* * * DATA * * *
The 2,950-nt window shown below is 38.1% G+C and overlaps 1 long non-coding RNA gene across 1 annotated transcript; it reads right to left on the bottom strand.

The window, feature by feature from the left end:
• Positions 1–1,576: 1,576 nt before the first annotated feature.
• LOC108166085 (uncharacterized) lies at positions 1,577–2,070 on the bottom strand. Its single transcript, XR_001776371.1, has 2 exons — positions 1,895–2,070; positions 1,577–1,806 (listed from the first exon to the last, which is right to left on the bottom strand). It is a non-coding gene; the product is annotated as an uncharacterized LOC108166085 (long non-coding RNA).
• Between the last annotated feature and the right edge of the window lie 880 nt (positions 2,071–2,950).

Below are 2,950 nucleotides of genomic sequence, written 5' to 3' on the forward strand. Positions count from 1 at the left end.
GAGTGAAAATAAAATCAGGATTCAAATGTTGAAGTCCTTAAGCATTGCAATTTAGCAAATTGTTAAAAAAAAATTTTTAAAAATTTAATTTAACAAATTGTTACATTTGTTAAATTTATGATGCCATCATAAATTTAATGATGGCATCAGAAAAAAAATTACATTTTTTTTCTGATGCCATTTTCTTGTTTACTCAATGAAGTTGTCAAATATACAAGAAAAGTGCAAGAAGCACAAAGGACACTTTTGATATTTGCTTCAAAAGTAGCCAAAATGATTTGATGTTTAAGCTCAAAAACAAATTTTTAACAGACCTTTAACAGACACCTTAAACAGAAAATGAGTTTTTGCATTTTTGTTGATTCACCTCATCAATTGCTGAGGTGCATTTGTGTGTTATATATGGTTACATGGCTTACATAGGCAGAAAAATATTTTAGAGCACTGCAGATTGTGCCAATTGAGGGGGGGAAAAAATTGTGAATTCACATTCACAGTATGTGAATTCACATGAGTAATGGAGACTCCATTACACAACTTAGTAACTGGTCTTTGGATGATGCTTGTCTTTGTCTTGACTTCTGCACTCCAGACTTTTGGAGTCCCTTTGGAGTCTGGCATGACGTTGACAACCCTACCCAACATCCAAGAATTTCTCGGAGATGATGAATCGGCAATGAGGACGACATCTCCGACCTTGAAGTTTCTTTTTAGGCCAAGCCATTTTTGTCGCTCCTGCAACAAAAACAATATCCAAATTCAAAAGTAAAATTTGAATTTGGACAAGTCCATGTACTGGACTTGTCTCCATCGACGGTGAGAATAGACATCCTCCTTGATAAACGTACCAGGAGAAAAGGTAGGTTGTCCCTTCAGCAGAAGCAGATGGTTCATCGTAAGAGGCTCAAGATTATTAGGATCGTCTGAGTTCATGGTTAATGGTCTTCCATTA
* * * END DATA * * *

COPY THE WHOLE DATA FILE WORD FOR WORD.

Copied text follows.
The 2,950-nt window shown below is 38.1% G+C and overlaps 1 long non-coding RNA gene across 1 annotated transcript; it reads right to left on the bottom strand.

The window, feature by feature from the left end:
• Positions 1–1,576: 1,576 nt before the first annotated feature.
• LOC108166085 (uncharacterized) lies at positions 1,577–2,070 on the bottom strand. Its single transcript, XR_001776371.1, has 2 exons — positions 1,895–2,070; positions 1,577–1,806 (listed from the first exon to the last, which is right to left on the bottom strand). It is a non-coding gene; the product is annotated as an uncharacterized LOC108166085 (long non-coding RNA).
• Between the last annotated feature and the right edge of the window lie 880 nt (positions 2,071–2,950).

Below are 2,950 nucleotides of genomic sequence, written 5' to 3' on the forward strand. Positions count from 1 at the left end.
GAGTGAAAATAAAATCAGGATTCAAATGTTGAAGTCCTTAAGCATTGCAATTTAGCAAATTGTTAAAAAAAAATTTTTAAAAATTTAATTTAACAAATTGTTACATTTGTTAAATTTATGATGCCATCATAAATTTAATGATGGCATCAGAAAAAAAATTACATTTTTTTTCTGATGCCATTTTCTTGTTTACTCAATGAAGTTGTCAAATATACAAGAAAAGTGCAAGAAGCACAAAGGACACTTTTGATATTTGCTTCAAAAGTAGCCAAAATGATTTGATGTTTAAGCTCAAAAACAAATTTTTAACAGACCTTTAACAGACACCTTAAACAGAAAATGAGTTTTTGCATTTTTGTTGATTCACCTCATCAATTGCTGAGGTGCATTTGTGTGTTATATATGGTTACATGGCTTACATAGGCAGAAAAATATTTTAGAGCACTGCAGATTGTGCCAATTGAGGGGGGGAAAAAATTGTGAATTCACATTCACAGTATGTGAATTCACATGAGTAATGGAGACTCCATTACACAACTTAGTAACTGGTCTTTGGATGATGCTTGTCTTTGTCTTGACTTCTGCACTCCAGACTTTTGGAGTCCCTTTGGAGTCTGGCATGACGTTGACAACCCTACCCAACATCCAAGAATTTCTCGGAGATGATGAATCGGCAATGAGGACGACATCTCCGACCTTGAAGTTTCTTTTTAGGCCAAGCCATTTTTGTCGCTCCTGCAACAAAAACAATATCCAAATTCAAAAGTAAAATTTGAATTTGGACAAGTCCATGTACTGGACTTGTCTCCATCGACGGTGAGAATAGACATCCTCCTTGATAAACGTACCAGGAGAAAAGGTAGGTTGTCCCTTCAGCAGAAGCAGATGGTTCATCGTAAGAGGCTCAAGATTATTAGGATCGTCTGAGTTCATGGTTAATGGTCTTCCATTA